1st Mariner Bank auction set for April

A bankruptcy judge approved First Mariner Bancorp's request to auction off its Baltimore bank quickly, a process that drew heated objections from creditors and the U.S. trustee.

Judge David E. Rice set the deadline to bid on 1st Mariner Bank for April 7, with the auction to be held three days later if any bids come through. In an order filed over the weekend, he wrote that the bank's parent company "articulated good and sufficient reasons" for the timing and other procedures.


The bank isn't part of the bankruptcy case, and its parent has stressed that bank deposits, contracts and other business will not be affected.

First Mariner filed for bankruptcy protection Feb. 10, capping its years-long struggle to get back on solid footing after residential loans soured during the housing bust. It has operated under a federal regulatory order to increase its capital level since 2009. And it couldn't pay millions of dollars in interest payments due in December on trust preferred securities.


Wilmington Trust, a trustee in two of those trust preferred securities deals, said the bond-stock hybrids account for a substantial part of what First Mariner owes. Wilmington Trust objected to the proposed sale, saying in a court filing that it "will likely leave all creditors out of the money or, at best, provide fractional recoveries."

The bank represents nearly all of First Mariner's assets, and the initial bid for it — worked out in a deal with a group of investors led by New York investment firm Priam Capital — is set at just under $4.8 million. First Mariner estimated in February that its obligations to creditors exceed $60 million.

The Official Committee of Unsecured Creditors called the process a "lightning-quick private sale disguised as" an auction.

"Rather than encouraging competition among potential buyers for the Debtor's assets, the Auction Procedures — and their condensed timeframes, excessive breakup fees, and preclusive requirements for competing bidders — foreclose any realistic possibility of a competing bid," the committee's attorneys said in a court filing March 1.

An attorney for the U.S. Trustee Program — which oversees the administration of bankruptcy cases — called the terms and conditions "onerous" in an objection last week and said "the overall transaction bears the character of a 'lock-up.'"

"It is because of the built-in, trip-wire aspects of the proposed arrangement that the U.S. Trustee is required to object, so that the integrity of the bankruptcy process is maintained," attorney Edmund A. Goldberg wrote.

First Mariner declined to comment. But the company's attorneys, Lawrence J. Yumkas and Robert T. Schmidt, argued in court documents last week that efforts to market the bank for a sale or other type of transaction had been "extensive" over the past four years. The company reached out to more than 130 potential investors, and only one group was willing to strike a deal, they said.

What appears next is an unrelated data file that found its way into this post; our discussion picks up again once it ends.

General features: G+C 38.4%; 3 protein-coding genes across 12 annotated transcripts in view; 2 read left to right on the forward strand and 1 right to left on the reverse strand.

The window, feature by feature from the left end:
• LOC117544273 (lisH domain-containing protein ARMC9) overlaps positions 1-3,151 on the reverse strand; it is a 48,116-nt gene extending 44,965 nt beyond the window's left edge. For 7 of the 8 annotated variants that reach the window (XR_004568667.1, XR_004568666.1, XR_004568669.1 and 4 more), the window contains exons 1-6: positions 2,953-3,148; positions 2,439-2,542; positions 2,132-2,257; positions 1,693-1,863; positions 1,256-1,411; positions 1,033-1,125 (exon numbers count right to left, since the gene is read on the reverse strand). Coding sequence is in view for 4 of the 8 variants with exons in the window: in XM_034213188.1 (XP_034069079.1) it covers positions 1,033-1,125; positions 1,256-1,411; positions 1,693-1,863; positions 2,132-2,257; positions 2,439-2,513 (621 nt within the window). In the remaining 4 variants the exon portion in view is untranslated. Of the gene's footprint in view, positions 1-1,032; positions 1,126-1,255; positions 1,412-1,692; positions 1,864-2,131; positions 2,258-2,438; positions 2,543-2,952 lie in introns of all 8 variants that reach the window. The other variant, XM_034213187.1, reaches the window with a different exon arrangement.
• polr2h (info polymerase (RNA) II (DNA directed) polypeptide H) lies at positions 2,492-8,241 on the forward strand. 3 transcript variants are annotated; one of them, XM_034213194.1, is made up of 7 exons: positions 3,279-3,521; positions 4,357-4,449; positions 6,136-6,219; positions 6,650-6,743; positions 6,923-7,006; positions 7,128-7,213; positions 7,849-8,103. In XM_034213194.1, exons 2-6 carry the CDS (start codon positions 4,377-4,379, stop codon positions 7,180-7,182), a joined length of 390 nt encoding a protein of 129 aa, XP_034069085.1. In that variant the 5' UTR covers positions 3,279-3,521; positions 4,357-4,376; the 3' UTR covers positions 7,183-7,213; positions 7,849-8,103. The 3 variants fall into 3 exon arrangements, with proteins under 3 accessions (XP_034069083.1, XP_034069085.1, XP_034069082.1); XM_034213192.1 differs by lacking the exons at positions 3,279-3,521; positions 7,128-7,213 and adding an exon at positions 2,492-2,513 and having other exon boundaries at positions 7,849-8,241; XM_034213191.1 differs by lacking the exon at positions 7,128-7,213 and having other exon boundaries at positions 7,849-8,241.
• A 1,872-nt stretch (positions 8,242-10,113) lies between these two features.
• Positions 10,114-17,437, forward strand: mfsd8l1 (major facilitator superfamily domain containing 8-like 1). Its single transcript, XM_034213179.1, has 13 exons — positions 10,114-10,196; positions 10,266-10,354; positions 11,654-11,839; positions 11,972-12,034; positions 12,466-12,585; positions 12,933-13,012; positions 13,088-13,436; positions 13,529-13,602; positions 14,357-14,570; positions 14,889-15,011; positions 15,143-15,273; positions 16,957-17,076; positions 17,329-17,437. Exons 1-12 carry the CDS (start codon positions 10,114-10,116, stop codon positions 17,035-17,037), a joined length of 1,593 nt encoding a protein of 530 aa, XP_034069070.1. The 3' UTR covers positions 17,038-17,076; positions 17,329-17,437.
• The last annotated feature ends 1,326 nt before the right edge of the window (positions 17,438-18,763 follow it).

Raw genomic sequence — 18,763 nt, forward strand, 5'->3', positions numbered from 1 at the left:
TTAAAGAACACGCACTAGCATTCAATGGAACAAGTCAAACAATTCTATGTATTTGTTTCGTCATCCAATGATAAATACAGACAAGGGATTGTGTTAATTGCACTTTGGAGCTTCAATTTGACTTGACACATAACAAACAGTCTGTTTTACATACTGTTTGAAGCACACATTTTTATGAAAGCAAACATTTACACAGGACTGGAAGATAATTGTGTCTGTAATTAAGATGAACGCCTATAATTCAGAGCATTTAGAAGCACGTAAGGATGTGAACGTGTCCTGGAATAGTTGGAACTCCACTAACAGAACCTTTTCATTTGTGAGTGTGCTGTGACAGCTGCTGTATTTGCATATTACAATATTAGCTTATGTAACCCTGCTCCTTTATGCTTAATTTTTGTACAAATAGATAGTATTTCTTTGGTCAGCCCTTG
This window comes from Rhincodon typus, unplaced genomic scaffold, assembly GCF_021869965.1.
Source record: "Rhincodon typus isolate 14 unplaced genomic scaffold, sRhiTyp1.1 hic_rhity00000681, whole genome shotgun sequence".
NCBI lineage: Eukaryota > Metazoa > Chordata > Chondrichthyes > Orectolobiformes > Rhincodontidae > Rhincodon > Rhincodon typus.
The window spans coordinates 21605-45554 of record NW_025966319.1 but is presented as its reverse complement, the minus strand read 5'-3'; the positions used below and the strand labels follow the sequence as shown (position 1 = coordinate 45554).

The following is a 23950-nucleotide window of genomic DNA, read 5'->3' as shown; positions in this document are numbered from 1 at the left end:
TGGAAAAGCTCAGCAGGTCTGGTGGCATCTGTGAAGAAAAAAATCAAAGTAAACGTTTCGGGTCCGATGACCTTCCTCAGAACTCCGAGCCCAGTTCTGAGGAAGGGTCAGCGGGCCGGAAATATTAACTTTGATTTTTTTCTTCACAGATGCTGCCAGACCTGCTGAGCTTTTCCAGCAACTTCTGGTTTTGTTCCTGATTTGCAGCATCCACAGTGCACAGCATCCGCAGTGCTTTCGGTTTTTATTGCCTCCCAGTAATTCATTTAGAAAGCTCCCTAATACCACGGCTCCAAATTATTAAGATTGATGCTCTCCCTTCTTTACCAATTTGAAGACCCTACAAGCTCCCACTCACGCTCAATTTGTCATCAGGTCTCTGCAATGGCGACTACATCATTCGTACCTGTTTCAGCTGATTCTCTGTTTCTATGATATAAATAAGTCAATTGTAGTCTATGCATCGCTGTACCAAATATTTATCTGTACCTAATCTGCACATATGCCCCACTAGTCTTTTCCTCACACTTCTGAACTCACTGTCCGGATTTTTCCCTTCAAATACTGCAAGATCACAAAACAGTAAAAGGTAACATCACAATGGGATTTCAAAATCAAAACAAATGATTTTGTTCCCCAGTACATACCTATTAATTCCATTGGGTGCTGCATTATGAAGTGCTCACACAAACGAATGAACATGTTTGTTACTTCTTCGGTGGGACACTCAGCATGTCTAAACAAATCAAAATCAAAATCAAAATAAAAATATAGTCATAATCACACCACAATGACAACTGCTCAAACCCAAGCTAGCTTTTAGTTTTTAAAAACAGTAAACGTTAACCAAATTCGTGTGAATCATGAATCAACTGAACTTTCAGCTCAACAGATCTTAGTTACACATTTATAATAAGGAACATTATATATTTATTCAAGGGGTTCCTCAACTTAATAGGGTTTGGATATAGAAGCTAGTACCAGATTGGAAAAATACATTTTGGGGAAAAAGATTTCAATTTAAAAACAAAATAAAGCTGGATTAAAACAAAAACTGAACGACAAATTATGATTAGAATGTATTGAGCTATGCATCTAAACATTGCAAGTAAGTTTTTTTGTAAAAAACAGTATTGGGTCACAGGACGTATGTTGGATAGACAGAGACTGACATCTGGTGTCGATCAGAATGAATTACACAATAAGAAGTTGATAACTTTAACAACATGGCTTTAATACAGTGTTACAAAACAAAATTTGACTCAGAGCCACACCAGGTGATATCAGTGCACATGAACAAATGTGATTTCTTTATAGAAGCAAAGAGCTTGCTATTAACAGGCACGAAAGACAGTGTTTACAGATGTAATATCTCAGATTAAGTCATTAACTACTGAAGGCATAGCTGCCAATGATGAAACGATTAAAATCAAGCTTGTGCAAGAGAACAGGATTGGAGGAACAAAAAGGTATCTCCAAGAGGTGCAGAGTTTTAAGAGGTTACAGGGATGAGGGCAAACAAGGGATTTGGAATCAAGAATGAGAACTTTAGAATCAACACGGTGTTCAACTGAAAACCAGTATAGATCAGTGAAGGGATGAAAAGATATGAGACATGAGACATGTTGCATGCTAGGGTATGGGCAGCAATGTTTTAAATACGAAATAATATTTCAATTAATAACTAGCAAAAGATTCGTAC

The First Mariner attorneys said the auction timeline was "well in line" with the average among eight other bank holding companies.


They wrote in their filing that the company's "fragile financial and regulatory position and history of failed transactions counsel in favor of an expeditious sale and due deference to the reasonable and customary protections required by the Stalking Horse Bidder."

That bidder is the group led by Priam Capital, with investors largely from New York and the Baltimore area. It would receive a $1 million break-up fee and an expense reimbursement of up to $1,750,000 if it doesn't prevail in the auction.

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Part of the group's offer is to infuse 1st Mariner Bank with $85 million to $100 million in cash to recapitalize the bank.

Gary Leibowitz, a corporate bankruptcy attorney at law firm Cole Schotz's Baltimore office, said he wasn't surprised to see objections about the auction terms and timeline. The date set to close the deal, April 30, would be an "extremely aggressive" deadline for any new bidders, he said.

But he also wasn't surprised the judge approved the process, given First Mariner's efforts to market itself before bankruptcy and how common fast auction timelines have become.

"There has been less liquidity in the markets for debtor-in-possession financing, so what you generally see, and it's what you have here — you've got a very small DIP loan with a short runway that only provides enough money to keep the debtor alive to a quick sale process," said Leibowitz, a past president of the Bankruptcy Bar Association for the District of Maryland.


First Mariner stock — which once traded above $20 a share — closed at 7 cents per share Monday, up 2 cents.